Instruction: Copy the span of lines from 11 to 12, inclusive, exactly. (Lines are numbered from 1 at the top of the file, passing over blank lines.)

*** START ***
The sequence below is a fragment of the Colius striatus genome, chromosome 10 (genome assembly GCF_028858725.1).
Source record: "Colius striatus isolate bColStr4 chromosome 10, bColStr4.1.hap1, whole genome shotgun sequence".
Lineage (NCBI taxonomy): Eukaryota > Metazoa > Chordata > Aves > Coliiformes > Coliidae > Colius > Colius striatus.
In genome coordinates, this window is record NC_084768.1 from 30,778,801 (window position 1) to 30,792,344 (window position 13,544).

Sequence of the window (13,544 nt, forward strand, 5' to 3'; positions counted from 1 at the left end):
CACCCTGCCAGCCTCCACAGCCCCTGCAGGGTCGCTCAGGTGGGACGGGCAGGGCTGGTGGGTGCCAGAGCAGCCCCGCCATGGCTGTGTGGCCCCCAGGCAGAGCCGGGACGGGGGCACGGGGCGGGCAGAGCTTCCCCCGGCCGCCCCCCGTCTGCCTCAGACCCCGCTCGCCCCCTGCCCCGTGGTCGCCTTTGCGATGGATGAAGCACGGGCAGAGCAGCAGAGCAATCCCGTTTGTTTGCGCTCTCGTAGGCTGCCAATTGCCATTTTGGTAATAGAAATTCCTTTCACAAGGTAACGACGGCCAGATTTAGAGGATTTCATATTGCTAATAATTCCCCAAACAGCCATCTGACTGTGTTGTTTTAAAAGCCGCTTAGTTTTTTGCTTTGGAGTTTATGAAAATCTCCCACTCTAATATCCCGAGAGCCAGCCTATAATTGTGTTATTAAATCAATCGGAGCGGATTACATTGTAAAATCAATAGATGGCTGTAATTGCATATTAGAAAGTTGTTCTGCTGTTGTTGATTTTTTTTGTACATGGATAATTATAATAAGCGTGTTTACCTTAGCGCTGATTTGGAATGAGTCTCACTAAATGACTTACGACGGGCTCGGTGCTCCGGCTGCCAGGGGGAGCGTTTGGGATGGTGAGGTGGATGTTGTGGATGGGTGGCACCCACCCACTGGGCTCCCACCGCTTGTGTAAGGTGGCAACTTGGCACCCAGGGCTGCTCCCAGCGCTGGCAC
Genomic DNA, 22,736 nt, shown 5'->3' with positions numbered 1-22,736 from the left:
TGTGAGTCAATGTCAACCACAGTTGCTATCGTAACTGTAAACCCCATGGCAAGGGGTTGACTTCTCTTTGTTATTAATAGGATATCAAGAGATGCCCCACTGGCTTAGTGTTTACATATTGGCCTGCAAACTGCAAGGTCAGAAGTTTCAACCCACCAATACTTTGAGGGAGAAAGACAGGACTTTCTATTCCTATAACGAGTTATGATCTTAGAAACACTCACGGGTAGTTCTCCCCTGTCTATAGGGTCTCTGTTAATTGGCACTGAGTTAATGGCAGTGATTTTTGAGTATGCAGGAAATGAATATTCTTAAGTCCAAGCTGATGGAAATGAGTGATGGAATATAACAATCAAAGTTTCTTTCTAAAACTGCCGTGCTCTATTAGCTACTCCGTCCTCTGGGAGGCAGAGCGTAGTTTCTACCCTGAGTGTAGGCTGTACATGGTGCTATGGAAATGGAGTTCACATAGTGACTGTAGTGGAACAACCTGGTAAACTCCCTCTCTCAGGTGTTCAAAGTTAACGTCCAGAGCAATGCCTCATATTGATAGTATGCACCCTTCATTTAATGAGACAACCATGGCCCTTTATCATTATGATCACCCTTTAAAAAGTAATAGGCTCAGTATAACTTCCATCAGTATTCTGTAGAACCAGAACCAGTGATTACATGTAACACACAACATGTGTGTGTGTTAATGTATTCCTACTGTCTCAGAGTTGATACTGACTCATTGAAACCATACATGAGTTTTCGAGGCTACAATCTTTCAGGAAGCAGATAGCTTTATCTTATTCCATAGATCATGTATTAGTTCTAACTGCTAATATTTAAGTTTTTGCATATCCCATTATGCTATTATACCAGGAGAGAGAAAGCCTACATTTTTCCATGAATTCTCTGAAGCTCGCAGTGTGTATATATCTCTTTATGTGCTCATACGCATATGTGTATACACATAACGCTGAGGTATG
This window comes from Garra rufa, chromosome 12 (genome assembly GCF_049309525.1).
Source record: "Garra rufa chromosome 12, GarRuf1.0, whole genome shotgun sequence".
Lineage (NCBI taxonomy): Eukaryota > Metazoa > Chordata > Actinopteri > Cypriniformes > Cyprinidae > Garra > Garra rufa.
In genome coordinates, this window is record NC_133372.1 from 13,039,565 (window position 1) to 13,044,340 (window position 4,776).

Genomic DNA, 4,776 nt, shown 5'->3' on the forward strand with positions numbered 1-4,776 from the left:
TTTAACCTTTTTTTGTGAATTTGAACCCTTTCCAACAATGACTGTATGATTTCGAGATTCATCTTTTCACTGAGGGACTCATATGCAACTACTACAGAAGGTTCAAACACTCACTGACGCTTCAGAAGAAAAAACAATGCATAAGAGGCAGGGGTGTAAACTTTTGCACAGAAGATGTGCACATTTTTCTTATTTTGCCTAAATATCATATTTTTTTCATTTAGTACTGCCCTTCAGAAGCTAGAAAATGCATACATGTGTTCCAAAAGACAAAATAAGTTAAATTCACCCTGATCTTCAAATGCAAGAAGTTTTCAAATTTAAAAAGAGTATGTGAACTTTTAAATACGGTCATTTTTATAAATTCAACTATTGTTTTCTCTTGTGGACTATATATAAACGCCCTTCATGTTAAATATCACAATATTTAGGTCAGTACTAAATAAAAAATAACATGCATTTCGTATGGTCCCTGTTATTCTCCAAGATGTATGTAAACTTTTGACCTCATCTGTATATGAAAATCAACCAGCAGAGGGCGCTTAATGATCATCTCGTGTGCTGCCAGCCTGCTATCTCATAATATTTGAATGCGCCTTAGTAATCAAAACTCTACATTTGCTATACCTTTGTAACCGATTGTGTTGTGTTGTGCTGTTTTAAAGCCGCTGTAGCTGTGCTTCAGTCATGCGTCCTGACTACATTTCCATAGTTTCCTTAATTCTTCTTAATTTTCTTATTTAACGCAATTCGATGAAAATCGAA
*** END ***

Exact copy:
Lineage (NCBI taxonomy): Eukaryota > Metazoa > Chordata > Actinopteri > Cypriniformes > Cyprinidae > Garra > Garra rufa.
In genome coordinates, this window is record NC_133372.1 from 13,039,565 (window position 1) to 13,044,340 (window position 4,776).